To sell products, corporations have to segment the market to maximize sales. This is especially true with food and alcohol–both highly competitive industries. It’s important to understand how certain brands are targeted to youth and why, and how other brands are aimed at specific ethnic groups. White males are also a huge demographic, critically important for example, to the beer industry. Eat Drink Politics can help you conduct research to understand how such targeted marketing operates to undermine public health and how to draft feasible policy solutions to counter this exploitative and complex industry tactic.
RECENT BLOG POSTS
New report from Eat Drink Politics exposes McDonald’s charitable activity as a marketing tool to deflect critics Pop quiz: Who do you think funds the hundreds of Ronald McDonald Houses around the nation? McDonald’s right? Sort of, but not really. While McDonald’s gets 100 percent of the brand benefit from Ronald McDonald House Charities, the [...]Continue reading →
Last month, I participated in an important panel at a childhood obesity conference to discuss the current strategy backed by some advocacy groups: asking industry to market “healthier” foods to children. But as Susan Linn and I recently argued, any marketing to children is harmful, regardless of the product’s nutritional content. Instead of begging corporations [...]Continue reading →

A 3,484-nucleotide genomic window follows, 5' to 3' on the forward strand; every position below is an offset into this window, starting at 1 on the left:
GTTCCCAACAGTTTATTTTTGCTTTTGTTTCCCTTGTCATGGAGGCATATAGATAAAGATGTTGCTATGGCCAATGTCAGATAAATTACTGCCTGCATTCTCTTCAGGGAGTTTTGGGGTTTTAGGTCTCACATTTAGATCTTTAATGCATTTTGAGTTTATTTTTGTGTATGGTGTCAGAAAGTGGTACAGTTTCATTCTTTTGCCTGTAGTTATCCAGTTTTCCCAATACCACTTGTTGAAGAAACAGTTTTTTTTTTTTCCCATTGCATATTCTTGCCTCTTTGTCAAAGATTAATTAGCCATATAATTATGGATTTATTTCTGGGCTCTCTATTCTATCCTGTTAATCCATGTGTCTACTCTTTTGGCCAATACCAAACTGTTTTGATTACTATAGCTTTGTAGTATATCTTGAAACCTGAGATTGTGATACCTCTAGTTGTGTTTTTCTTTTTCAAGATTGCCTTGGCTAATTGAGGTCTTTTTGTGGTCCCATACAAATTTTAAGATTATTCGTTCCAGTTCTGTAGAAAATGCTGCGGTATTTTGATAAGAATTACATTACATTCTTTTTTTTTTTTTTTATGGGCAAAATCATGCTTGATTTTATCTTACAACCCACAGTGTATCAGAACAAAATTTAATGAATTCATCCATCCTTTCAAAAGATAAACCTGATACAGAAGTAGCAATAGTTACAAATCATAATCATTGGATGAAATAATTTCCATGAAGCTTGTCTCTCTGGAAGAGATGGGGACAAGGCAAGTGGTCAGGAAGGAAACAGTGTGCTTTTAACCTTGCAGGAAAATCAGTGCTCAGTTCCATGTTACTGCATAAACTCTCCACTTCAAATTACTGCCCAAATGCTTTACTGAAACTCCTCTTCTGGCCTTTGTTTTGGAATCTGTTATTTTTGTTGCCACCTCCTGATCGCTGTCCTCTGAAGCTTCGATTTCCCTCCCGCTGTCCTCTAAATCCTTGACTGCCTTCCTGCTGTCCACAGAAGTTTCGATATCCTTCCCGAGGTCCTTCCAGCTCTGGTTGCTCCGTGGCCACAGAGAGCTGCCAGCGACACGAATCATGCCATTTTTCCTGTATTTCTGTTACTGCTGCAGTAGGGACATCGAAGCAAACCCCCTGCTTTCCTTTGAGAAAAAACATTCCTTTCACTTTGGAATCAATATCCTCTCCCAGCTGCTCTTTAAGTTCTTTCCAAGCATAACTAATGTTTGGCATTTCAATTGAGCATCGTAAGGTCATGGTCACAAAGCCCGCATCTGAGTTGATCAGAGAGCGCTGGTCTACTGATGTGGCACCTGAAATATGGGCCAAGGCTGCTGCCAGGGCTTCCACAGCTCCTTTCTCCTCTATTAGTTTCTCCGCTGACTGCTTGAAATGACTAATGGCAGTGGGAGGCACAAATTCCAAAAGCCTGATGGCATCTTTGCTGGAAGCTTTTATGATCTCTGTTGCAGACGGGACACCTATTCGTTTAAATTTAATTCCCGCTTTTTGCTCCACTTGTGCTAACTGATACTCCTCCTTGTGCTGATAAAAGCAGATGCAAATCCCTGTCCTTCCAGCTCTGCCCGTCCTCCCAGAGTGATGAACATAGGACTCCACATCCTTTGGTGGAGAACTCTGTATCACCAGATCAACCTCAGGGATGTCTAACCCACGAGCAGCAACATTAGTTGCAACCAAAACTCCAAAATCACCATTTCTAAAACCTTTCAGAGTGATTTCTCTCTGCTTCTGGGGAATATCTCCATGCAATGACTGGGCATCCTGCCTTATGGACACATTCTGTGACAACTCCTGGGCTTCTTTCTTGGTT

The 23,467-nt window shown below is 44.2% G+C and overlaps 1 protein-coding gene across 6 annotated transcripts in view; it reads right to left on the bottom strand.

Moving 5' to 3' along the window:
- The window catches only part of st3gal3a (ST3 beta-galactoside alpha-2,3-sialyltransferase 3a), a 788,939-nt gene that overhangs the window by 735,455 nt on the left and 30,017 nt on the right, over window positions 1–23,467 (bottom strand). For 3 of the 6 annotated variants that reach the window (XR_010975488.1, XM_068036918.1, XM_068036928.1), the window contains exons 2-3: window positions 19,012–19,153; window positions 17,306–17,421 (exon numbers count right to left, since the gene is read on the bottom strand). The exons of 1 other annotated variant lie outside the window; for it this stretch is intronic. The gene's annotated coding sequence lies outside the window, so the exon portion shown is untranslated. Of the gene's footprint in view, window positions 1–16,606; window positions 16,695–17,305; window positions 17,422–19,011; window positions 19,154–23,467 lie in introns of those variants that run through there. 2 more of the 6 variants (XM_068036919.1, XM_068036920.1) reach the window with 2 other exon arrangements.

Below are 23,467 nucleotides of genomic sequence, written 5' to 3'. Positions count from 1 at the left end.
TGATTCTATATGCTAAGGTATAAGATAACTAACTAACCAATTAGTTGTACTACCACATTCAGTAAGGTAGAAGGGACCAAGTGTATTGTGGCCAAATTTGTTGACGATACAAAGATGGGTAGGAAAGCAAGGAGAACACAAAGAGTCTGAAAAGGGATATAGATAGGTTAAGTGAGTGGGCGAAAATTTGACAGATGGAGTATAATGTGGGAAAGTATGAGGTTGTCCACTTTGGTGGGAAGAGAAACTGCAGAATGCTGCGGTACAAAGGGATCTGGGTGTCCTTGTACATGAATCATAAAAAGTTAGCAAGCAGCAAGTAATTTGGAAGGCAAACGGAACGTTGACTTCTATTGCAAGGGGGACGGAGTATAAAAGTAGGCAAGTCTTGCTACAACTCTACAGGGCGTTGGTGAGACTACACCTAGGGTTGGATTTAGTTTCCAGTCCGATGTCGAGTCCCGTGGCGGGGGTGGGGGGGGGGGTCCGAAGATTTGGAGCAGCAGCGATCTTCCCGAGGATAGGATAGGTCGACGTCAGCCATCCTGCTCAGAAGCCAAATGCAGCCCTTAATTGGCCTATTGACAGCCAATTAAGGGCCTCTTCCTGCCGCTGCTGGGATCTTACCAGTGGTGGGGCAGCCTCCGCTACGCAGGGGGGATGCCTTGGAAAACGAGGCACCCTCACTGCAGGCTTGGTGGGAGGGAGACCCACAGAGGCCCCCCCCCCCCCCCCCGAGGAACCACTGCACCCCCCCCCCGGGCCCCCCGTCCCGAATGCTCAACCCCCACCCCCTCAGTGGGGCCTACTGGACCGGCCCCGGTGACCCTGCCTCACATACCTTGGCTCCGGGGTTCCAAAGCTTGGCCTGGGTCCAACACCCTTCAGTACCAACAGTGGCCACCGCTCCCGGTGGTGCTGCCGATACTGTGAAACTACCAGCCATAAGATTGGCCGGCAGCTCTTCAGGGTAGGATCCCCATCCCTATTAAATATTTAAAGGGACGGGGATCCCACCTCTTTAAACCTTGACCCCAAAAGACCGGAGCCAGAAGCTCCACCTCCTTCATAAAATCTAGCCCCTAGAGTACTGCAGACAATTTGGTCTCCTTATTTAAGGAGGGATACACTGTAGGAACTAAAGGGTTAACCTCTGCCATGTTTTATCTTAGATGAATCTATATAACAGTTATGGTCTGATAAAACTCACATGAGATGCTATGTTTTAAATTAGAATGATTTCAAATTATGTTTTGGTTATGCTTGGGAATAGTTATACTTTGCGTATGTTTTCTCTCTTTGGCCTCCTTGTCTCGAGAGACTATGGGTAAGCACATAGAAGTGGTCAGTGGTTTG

Last week at a childhood obesity conference, I participated in an important panel to discuss what has become a controversial strategy among some advocates for children’s health: calling on industry to market “healthy” food to children. As Susan Linn and I explained in our recent article, any marketing to children is deceptive and harmful; it [...]Continue reading →
Last week at McDonald’s annual shareholder’s meeting, CEO Don Thompson got caught off-guard when a team of 15 advocates, led by Corporate Accountability International, descended upon corporate headquarters to question the fast food leader’s relentless exploitation of children and communities of color. Read rest at Corporate Accountability International ….Continue reading →
Last week, Monster Beverage filed an unusual lawsuit against the San Francisco City Attorney’s office to stop an attempt to place restrictions on the company’s highly caffeinated and potentially harmful products aimed at youth. This aggressive move is a form of backlash against using the legal system to hold the food and beverage industry’s accountable [...]Continue reading →